Ethanol Fuels Journey; Cross-Country Road Trip Begins
Byline: Melissa Brosk, THE WASHINGTON TIMES
Christopher Lapp's road trip to San Diego could change the way Americans fuel their cars.
He is driving cross-country in a 48-year-old Cadillac that has been converted to run primarily on ethanol. The trip, which is being called the "Coast to Coast Ethanol Journey," began yesterday after the Memorial Day Parade in downtown Washington.
In 1957, when Mr. Lapp's Caddy was brand new, the average price for a gallon of gas was 55 cents, according to the Department of Energy. The average price for a gallon of gas today is $2.12.
Mr. Lapp, who is a nuclear and environmental consultant, said one of the reasons he wanted to make the coast-to-coast journey was because he is "interested in a diverse mix of energy sources for America's future."
Ethanol, which is made by fermenting and distilling grain, sugar and corn, has been a popular topic on Capitol Hill this year.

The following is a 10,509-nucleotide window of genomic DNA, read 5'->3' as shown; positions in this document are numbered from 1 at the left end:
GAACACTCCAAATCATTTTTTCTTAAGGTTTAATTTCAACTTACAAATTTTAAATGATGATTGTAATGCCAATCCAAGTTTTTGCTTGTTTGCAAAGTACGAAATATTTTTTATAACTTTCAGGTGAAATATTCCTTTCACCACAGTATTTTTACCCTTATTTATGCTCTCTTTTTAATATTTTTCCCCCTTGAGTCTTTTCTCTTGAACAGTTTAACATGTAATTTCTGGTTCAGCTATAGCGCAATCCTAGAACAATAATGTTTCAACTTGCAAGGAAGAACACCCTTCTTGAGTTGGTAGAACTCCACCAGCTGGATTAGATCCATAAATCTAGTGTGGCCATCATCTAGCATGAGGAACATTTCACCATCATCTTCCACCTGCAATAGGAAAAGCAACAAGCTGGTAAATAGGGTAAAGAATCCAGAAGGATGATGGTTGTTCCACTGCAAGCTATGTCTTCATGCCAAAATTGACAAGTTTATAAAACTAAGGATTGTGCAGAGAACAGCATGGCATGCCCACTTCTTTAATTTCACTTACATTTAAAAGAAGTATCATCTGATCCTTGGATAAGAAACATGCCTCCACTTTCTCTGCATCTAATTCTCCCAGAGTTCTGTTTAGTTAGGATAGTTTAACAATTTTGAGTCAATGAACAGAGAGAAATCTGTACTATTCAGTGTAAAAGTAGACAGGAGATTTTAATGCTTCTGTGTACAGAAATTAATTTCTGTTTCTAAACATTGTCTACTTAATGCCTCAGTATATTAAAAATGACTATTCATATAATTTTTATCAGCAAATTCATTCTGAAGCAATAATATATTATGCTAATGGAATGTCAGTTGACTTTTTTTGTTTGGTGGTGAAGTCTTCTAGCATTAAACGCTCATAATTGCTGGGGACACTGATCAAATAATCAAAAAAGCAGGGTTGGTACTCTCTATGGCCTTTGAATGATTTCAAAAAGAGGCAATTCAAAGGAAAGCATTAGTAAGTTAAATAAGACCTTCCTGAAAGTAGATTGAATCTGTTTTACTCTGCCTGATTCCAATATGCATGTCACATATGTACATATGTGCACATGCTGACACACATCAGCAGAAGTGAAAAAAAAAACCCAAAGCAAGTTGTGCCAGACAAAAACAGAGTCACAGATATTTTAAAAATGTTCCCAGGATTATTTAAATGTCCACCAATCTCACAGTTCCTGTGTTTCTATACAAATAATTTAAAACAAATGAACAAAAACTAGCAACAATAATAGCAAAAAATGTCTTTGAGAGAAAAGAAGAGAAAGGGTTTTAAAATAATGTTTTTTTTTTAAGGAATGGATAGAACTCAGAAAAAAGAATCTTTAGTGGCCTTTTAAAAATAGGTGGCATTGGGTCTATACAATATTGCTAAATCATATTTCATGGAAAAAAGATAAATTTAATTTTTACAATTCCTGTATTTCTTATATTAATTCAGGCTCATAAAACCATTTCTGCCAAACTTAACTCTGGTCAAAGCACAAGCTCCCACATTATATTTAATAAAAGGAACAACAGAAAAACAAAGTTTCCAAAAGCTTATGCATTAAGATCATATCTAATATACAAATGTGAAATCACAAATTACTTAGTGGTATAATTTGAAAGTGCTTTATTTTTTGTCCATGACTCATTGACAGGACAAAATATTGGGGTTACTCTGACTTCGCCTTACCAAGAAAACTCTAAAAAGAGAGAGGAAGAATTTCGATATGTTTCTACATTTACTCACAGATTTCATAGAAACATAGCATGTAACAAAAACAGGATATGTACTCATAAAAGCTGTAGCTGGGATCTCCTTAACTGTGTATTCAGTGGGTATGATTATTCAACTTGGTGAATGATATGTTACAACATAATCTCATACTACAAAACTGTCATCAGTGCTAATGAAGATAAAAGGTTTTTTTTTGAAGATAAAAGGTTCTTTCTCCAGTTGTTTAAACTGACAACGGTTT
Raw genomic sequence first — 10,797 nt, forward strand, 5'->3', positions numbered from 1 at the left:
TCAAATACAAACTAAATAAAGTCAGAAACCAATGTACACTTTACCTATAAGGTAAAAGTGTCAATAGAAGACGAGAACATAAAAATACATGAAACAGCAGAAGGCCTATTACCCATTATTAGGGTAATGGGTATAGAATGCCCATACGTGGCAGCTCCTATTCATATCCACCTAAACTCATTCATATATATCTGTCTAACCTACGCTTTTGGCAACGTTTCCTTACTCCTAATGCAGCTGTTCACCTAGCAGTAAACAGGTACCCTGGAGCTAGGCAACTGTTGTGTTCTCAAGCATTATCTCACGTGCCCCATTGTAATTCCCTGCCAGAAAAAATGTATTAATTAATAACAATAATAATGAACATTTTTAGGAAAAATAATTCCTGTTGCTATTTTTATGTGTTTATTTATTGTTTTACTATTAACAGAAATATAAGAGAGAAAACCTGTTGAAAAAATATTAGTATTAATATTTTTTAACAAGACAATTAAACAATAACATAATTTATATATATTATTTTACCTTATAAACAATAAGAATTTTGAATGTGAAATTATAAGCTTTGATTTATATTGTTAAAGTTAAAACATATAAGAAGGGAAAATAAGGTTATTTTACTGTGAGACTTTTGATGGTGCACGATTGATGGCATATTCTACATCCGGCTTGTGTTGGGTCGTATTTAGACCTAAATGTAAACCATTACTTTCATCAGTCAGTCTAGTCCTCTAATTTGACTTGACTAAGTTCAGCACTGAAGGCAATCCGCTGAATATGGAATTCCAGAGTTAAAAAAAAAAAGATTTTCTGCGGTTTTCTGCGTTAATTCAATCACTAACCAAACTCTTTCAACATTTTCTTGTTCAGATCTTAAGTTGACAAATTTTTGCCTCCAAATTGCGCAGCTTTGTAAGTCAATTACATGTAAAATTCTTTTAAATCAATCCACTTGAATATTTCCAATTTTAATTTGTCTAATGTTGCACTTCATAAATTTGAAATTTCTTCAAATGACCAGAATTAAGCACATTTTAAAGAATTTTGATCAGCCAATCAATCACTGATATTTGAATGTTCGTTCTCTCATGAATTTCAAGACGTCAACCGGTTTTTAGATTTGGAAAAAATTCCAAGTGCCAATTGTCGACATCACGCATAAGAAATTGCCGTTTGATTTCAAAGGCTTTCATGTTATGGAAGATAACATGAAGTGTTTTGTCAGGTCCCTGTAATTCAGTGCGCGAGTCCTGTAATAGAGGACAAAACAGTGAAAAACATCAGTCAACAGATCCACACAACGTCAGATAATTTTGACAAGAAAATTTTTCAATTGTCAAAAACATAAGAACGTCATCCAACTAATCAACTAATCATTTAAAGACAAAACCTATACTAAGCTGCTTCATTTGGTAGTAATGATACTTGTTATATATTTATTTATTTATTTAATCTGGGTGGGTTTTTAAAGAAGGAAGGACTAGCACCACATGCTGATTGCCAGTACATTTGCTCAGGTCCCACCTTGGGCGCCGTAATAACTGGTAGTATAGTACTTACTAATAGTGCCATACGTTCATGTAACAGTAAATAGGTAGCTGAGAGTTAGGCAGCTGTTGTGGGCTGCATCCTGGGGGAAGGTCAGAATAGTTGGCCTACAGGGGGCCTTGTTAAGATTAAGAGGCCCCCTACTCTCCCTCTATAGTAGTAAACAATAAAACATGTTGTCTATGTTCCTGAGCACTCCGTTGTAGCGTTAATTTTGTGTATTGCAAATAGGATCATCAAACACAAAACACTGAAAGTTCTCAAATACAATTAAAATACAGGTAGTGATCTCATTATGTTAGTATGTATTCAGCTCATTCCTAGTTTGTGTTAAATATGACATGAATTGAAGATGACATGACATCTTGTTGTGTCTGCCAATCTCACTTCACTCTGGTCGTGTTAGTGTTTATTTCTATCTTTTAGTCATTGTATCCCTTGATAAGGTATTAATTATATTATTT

On Wednesday, the Senate passed legislation that would require all refineries to use renewable components, most of it ethanol, in gasoline annually by 2012. The bill would double ethanol use in the United States to 8 billion gallons a year.
Officials at the American Coalition for Ethanol said that by increasing the amount of ethanol used in gasoline the need for crude oil would drop by 2 billion barrels annually.
"Ethanol is a cleaner burning fuel. Every gallon of ethanol you use displaces seven-tenths of a gallon of petroleum. Using ethanol is almost like removing 1 million cars from the road," said Brian Jennings, executive vice president of the group.
Mr. Lapp doesn't want to remove cars from the road, but he does want to add them. He is hoping that by making the 6,000 mile round trip he will be able to bring attention to ethanol as an alternative source of fuel.
"I want to show people that ethanol could be part of the equation in solving the fuel issue. It's a bridge between natural gas and petroleum," he said. …